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Online Harassment

  • Jennifer Golbeck

Part of the Human–Computer Interaction Series book series (HCIS)

Table of contents

  1. Front Matter
    Pages i-viii
  2. Detection

    1. Front Matter
      Pages 3-3
    2. Zeerak Waseem, James Thorne, Joachim Bingel
      Pages 29-55
    3. Aitalohi Amaize, Andrea Castillo, Benjamin J. Cooper, Nicole Demme, Emily Kowalczyk, Paul Lee et al.
      Pages 57-110
    4. Edward Dixon
      Pages 111-124
  3. Characteristics

    1. Front Matter
      Pages 125-125
    2. Isobelle Clarke
      Pages 151-178
    3. Sarah A. Aghazadeh, Alison Burns, Jun Chu, Hazel Feigenblatt, Elizabeth Laribee, Lucy Maynard et al.
      Pages 179-207
  4. Reactions to Harassment

    1. Front Matter
      Pages 209-209
    2. Xinru Page, Bart P. Knijnenburg, Pamela Wisniewski, Moses Namara
      Pages 243-268

About this book

Introduction

Online Harassment is one of the most serious problems in social media. To address it requires understanding the forms harassment takes, how it impacts the targets, who harasses, and how technology that stands between users and social media can stop harassers and protect users. The field of Human-Computer Interaction provides a unique set of tools to address this challenge. This book brings together experts in theory, socio-technical systems, network analysis, text analysis, and machine learning to present a broad set of analyses and applications that improve our understanding of the harassment problem and how to address it.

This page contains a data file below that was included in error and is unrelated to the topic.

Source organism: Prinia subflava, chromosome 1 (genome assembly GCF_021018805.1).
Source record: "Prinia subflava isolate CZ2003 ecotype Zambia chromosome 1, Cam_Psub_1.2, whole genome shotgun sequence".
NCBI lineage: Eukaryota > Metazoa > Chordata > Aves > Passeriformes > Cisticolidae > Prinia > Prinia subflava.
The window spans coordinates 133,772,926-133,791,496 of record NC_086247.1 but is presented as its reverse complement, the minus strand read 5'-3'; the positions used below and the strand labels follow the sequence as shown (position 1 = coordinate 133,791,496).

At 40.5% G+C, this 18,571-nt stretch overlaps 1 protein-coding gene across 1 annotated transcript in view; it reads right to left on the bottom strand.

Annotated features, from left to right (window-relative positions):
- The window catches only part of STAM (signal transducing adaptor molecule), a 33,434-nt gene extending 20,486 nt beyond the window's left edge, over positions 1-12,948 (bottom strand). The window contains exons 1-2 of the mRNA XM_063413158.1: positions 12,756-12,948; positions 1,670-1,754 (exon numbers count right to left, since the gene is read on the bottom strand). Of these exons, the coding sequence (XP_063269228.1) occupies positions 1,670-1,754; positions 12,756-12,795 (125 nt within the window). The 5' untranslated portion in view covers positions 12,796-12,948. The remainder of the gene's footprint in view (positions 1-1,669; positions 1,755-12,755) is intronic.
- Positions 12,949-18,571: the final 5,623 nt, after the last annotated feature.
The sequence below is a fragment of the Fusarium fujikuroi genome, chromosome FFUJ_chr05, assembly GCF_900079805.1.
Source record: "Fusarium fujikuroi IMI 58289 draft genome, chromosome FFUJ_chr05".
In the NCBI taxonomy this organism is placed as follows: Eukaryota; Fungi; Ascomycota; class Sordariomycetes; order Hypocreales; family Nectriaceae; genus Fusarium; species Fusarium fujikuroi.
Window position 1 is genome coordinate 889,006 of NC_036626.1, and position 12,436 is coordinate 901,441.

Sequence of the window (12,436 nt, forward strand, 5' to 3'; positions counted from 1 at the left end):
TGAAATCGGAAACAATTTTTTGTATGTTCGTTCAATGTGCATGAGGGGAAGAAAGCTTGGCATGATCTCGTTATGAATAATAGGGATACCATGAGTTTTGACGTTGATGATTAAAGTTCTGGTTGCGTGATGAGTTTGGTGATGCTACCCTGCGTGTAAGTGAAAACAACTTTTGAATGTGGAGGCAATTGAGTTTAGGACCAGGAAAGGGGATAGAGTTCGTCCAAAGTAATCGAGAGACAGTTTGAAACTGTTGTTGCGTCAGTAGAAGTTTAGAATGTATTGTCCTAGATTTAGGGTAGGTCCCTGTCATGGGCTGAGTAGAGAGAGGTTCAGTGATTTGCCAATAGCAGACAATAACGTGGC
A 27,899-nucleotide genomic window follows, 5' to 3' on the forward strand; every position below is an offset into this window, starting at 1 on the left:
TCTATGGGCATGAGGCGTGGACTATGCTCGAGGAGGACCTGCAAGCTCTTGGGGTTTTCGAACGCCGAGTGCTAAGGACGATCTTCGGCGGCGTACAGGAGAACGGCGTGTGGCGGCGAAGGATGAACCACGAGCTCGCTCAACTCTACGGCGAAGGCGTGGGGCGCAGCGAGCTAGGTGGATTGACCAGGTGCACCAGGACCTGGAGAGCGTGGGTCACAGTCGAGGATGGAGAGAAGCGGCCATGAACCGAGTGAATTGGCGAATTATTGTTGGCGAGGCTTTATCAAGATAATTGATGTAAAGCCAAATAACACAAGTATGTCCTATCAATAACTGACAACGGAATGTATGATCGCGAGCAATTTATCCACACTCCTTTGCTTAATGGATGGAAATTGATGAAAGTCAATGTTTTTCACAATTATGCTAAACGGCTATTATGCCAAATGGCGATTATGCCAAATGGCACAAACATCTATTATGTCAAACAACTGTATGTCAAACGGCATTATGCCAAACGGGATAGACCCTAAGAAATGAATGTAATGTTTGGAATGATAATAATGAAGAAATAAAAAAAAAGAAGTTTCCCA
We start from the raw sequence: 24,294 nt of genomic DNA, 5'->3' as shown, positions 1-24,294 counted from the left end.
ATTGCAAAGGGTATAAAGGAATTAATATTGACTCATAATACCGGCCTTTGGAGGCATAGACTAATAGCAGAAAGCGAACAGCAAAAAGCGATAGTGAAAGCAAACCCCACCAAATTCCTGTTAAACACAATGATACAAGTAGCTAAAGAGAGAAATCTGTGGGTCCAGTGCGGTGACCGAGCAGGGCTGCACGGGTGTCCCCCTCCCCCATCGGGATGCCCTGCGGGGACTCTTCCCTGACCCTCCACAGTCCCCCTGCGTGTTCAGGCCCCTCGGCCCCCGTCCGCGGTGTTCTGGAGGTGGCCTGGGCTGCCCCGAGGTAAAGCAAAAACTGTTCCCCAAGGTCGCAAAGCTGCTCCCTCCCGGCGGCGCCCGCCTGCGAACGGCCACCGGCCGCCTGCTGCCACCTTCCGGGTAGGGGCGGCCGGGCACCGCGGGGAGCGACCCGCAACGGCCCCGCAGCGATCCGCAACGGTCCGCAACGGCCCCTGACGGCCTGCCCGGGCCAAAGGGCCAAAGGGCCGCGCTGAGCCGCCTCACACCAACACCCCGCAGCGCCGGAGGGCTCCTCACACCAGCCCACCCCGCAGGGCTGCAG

This book tackles the problem of harassment by addressing it in three major domains. First, chapters explore how harassment manifests, including extensive analysis of the Gamer Gate incident, stylistic features of different types of harassment, how gender differences affect misogynistic harassment. Then, we look at the results of harassment, including how it drives people offline and the impacts it has on targets. Finally, we address techniques for mitigating harassment, both through automated detection and filtering and interface options that users control. Together, many branches of HCI come together to provide a comprehensive look at the phenomenon of online harassment and to advance the field toward effective human-oriented solutions.

Keywords

online harassment social media abusive language hate speech online syberbullying

Editors and affiliations

  • Jennifer Golbeck
    • 1
  1. 1.College of Information StudiesUniversity of MarylandCollege ParkUSA

Bibliographic information

  • DOI https://doi.org/10.1007/978-3-319-78583-7
  • Copyright Information Springer International Publishing AG, part of Springer Nature 2018
  • Publisher Name Springer, Cham
  • eBook Packages Computer Science
  • Print ISBN 978-3-319-78582-0
  • Online ISBN 978-3-319-78583-7
  • Series Print ISSN 1571-5035
  • Series Online ISSN 2524-4477
  • Buy this book on publisher's site